Description: Antipsychotics are used in the treatment of a number of disorders including psychosis in schizophrenia, bipolar disorder, and dementia-related psychosis in elderly patients. They are broadly split into two groups: typical antipsychotics and atypical antipsychotics.
So-called typical or “first generation” antipsychotics include:
Atypical or “second generation” antipsychotics include:
Potentially Serious Side Effects and Black Box Warning
Antipsychotics carry serious adverse effects, including potentially fatal cardiac arrest, difficulty breathing, suicidal ideation, and tardive dyskinesia, which is potentially disfiguring and marked by permanent uncontrollable movements of the mouth and facial muscles). (Journal of Clinical Psychiatry “Risk of cerebrovascular adverse events in older adults using antipsychotic agents: a propensity-matched retrospective cohort study,” Jun 2010); International Clinical Psychopharmacology “Risk excess of mortality and use of antipsychotics: a case-noncase study,” Jan 2017)
The U.S. Food and Drug Administration has issued a black box warning on their use in the elderly due this population’s propensity toward serious and often fatal adverse reactions. (The Journal of the American Society of Consultant Pharmacists “The impact of FDA’s warning on the use of antipsychotics in clinical practice: a survey, Nov 2010).
Side Effects of Typical Antipsychotics
Butyrophenones like haloperidol (Haldol) are associated with the following side effects
(La Clinica Terapeutica “Effectiveness of antipsychotics in schizophrenia and related disorders. Results of a naturalistic study,” April 2011):
Diphenylbutylpiperidines are associated with the following side effects (Proceedings of the National Academy of Sciences of the United States of America,”Antischizophrenic drugs of the diphenylbutylpiperidine type act as calcium channel antagonists,” Aug 2003):
Side Effects of Atypical Antipsychotics
Atypical antipsychotics carry a large array of side effects. (Pharmacogenomics “Pharmacogenetics of second-generation antipsychotics,” Apr 2014). These include:
Other less common side effects of atypical antipsychotics occuring in less than 1% of patients include (Journal of Psychosocial Nursing and Mental Health Services “Atypical antipsychotics are not all alike: side effects and risk assessment” (Sep 2014):
Understand Your Risks with the Rxight® Genetic Test
Some patients may not experience side effects when taking antipsychotics, while others are not as fortunate. This interpatient variability can be explained by the patients’ differing genetics.
Identifying individual differences in medication metabolism is important for clinical decision making. For example, if a clinician knows a patient’s genetically modulated metabolism of medications, they can alter the dose given a patient’s known genetic variations or not prescribe the medication at all.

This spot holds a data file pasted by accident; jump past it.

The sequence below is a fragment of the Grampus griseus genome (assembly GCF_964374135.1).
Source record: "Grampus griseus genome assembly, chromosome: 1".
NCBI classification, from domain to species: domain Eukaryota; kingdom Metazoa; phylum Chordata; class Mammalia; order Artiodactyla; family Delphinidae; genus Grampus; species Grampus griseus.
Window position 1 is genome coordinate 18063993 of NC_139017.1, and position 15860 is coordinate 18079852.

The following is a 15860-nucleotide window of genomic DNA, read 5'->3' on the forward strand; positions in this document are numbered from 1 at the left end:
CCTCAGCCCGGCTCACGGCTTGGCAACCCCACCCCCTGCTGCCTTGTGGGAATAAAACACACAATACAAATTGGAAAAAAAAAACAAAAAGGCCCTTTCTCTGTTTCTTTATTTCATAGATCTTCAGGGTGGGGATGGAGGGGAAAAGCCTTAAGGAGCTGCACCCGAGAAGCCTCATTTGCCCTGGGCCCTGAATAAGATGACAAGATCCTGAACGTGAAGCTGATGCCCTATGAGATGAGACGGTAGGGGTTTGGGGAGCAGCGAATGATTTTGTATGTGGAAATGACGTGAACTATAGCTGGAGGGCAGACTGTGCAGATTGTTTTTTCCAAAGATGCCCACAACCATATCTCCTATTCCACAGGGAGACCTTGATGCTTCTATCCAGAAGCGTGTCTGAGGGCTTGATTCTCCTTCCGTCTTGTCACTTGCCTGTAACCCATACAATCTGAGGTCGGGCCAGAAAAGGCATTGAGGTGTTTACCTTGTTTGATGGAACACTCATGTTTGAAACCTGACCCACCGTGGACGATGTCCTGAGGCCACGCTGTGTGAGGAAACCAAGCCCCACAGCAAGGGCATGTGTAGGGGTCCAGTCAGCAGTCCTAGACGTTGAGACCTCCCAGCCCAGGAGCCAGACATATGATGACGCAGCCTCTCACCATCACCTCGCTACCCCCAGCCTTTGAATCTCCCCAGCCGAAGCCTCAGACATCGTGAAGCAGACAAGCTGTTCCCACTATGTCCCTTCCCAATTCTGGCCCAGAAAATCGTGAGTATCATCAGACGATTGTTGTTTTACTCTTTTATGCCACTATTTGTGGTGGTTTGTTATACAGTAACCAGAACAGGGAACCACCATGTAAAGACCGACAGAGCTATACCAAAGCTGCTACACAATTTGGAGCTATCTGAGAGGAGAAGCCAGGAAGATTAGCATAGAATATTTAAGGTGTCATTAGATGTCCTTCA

Specifically, Rxight® DNA testing is based on the sequencing of 18 genes to establish how patients are likely to respond to hundreds of clinically relevant medications (including most antipsychotics). Each patient receives a Personalized Medication Review® interpreted by a pharmacist trained in pharmacogenetics – providing you and your prescriber with a “medication blueprint” for life.
How Does Pharmacogenetic Testing Work?
Some patients may not experience side effects when taking antipsychotics, while others may experience multiple severe side effects. This inter-patient variability can be partly explained by the patients’ differing genetics. (BMC Psychiatry “Effects of typical and atypical antipsychotic drugs on gene expression profiles in the liver of schizophrenia subjects,” Sep 2009). Polymorphisms (variants) in the genes that code for the enzymes and receptors that interact with antipsychotics could increase the probability of developing side effects when taking the drug.Patients with genes that cause them to be “poor metabolizers” do not process the medication quickly in their bodies, and thus are prone to serious adverse effects. Conversely, so-called “fast metabolizers” process the medication quickly, and thus may not derive therapeutic benefit.
Contributors to this Article:
Michael Sapko, MD, PhD; Deborah Kallick, PhD, Medicinal Chemistry
Antipsychotics Tested Include:
- Aripiprazole (Abilify, Maintena)
- Asenapine (Saphris)
- Brexpiprazole (Rexulti)
- Chlorpromazine (Thorazine, Ormazine)
- Chlorpromazine (Thorazine, Ormazine)
- Clozapine (Clozaril)
- Fluvoxamine (Luvox)
- Haloperidol (Haldol)
- Iloperidone (Fanapt)
- Lurasidone (Latuda)
- Olanzapine (Zyprexa)
- Paliperidone (Invega)
- Perphenazine (Trilafon)
- Pimozide (Orap)
- Quetiapine (Seroquel)
- Risperidone (Risperdal)
- Thioridazine (Mellaril)
- Thiothixene (Navane)
- Trifluoperazine (Stelazine)
- Ziprasidone (Geodon)
Read more about Rxight® Genetic Testing for Psychiatric Medications